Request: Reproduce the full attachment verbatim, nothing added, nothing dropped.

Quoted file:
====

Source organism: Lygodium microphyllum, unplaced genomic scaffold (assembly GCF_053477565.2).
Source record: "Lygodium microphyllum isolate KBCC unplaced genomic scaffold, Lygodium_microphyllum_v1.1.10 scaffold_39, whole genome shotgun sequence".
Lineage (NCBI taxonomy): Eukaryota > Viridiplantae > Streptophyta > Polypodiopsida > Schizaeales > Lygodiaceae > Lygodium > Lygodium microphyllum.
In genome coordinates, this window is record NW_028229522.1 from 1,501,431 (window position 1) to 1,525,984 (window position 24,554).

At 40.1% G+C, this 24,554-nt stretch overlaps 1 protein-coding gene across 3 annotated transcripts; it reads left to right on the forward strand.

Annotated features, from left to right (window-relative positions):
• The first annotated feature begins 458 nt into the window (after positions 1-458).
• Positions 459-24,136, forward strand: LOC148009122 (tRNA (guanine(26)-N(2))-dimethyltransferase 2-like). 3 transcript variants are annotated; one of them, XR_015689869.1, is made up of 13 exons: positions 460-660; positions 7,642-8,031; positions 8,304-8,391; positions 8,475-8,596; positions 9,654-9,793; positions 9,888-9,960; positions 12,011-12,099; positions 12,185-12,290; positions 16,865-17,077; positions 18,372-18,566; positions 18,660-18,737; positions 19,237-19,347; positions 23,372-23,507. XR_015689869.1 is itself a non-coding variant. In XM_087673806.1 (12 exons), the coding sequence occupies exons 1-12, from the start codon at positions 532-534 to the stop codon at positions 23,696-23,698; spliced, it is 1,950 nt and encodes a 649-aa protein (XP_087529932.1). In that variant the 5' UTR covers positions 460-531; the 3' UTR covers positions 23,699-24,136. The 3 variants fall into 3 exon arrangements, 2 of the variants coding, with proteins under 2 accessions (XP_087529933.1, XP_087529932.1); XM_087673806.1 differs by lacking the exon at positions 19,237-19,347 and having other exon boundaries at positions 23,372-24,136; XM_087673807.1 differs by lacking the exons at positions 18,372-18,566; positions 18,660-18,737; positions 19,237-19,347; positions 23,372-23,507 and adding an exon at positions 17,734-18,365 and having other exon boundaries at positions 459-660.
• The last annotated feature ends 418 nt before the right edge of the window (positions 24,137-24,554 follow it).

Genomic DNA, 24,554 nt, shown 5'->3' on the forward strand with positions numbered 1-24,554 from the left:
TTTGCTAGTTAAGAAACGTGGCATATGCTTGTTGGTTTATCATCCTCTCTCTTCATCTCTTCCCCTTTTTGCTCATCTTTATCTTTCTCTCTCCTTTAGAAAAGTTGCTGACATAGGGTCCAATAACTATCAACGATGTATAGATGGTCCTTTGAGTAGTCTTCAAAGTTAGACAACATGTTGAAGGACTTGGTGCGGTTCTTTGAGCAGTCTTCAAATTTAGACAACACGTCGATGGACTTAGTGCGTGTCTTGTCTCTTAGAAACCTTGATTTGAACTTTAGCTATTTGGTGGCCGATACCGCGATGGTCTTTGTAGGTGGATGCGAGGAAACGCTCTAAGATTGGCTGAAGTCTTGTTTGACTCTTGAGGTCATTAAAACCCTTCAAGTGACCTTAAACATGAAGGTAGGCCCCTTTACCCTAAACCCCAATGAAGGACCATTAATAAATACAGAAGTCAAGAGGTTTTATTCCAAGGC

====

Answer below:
Source organism: Lygodium microphyllum, unplaced genomic scaffold (assembly GCF_053477565.2).
Source record: "Lygodium microphyllum isolate KBCC unplaced genomic scaffold, Lygodium_microphyllum_v1.1.10 scaffold_39, whole genome shotgun sequence".
Lineage (NCBI taxonomy): Eukaryota > Viridiplantae > Streptophyta > Polypodiopsida > Schizaeales > Lygodiaceae > Lygodium > Lygodium microphyllum.
In genome coordinates, this window is record NW_028229522.1 from 1,501,431 (window position 1) to 1,525,984 (window position 24,554).

At 40.1% G+C, this 24,554-nt stretch overlaps 1 protein-coding gene across 3 annotated transcripts; it reads left to right on the forward strand.

Annotated features, from left to right (window-relative positions):
• The first annotated feature begins 458 nt into the window (after positions 1-458).
• Positions 459-24,136, forward strand: LOC148009122 (tRNA (guanine(26)-N(2))-dimethyltransferase 2-like). 3 transcript variants are annotated; one of them, XR_015689869.1, is made up of 13 exons: positions 460-660; positions 7,642-8,031; positions 8,304-8,391; positions 8,475-8,596; positions 9,654-9,793; positions 9,888-9,960; positions 12,011-12,099; positions 12,185-12,290; positions 16,865-17,077; positions 18,372-18,566; positions 18,660-18,737; positions 19,237-19,347; positions 23,372-23,507. XR_015689869.1 is itself a non-coding variant. In XM_087673806.1 (12 exons), the coding sequence occupies exons 1-12, from the start codon at positions 532-534 to the stop codon at positions 23,696-23,698; spliced, it is 1,950 nt and encodes a 649-aa protein (XP_087529932.1). In that variant the 5' UTR covers positions 460-531; the 3' UTR covers positions 23,699-24,136. The 3 variants fall into 3 exon arrangements, 2 of the variants coding, with proteins under 2 accessions (XP_087529933.1, XP_087529932.1); XM_087673806.1 differs by lacking the exon at positions 19,237-19,347 and having other exon boundaries at positions 23,372-24,136; XM_087673807.1 differs by lacking the exons at positions 18,372-18,566; positions 18,660-18,737; positions 19,237-19,347; positions 23,372-23,507 and adding an exon at positions 17,734-18,365 and having other exon boundaries at positions 459-660.
• The last annotated feature ends 418 nt before the right edge of the window (positions 24,137-24,554 follow it).

Genomic DNA, 24,554 nt, shown 5'->3' on the forward strand with positions numbered 1-24,554 from the left:
TTTGCTAGTTAAGAAACGTGGCATATGCTTGTTGGTTTATCATCCTCTCTCTTCATCTCTTCCCCTTTTTGCTCATCTTTATCTTTCTCTCTCCTTTAGAAAAGTTGCTGACATAGGGTCCAATAACTATCAACGATGTATAGATGGTCCTTTGAGTAGTCTTCAAAGTTAGACAACATGTTGAAGGACTTGGTGCGGTTCTTTGAGCAGTCTTCAAATTTAGACAACACGTCGATGGACTTAGTGCGTGTCTTGTCTCTTAGAAACCTTGATTTGAACTTTAGCTATTTGGTGGCCGATACCGCGATGGTCTTTGTAGGTGGATGCGAGGAAACGCTCTAAGATTGGCTGAAGTCTTGTTTGACTCTTGAGGTCATTAAAACCCTTCAAGTGACCTTAAACATGAAGGTAGGCCCCTTTACCCTAAACCCCAATGAAGGACCATTAATAAATACAGAAGTCAAGAGGTTTTATTCCAAGGC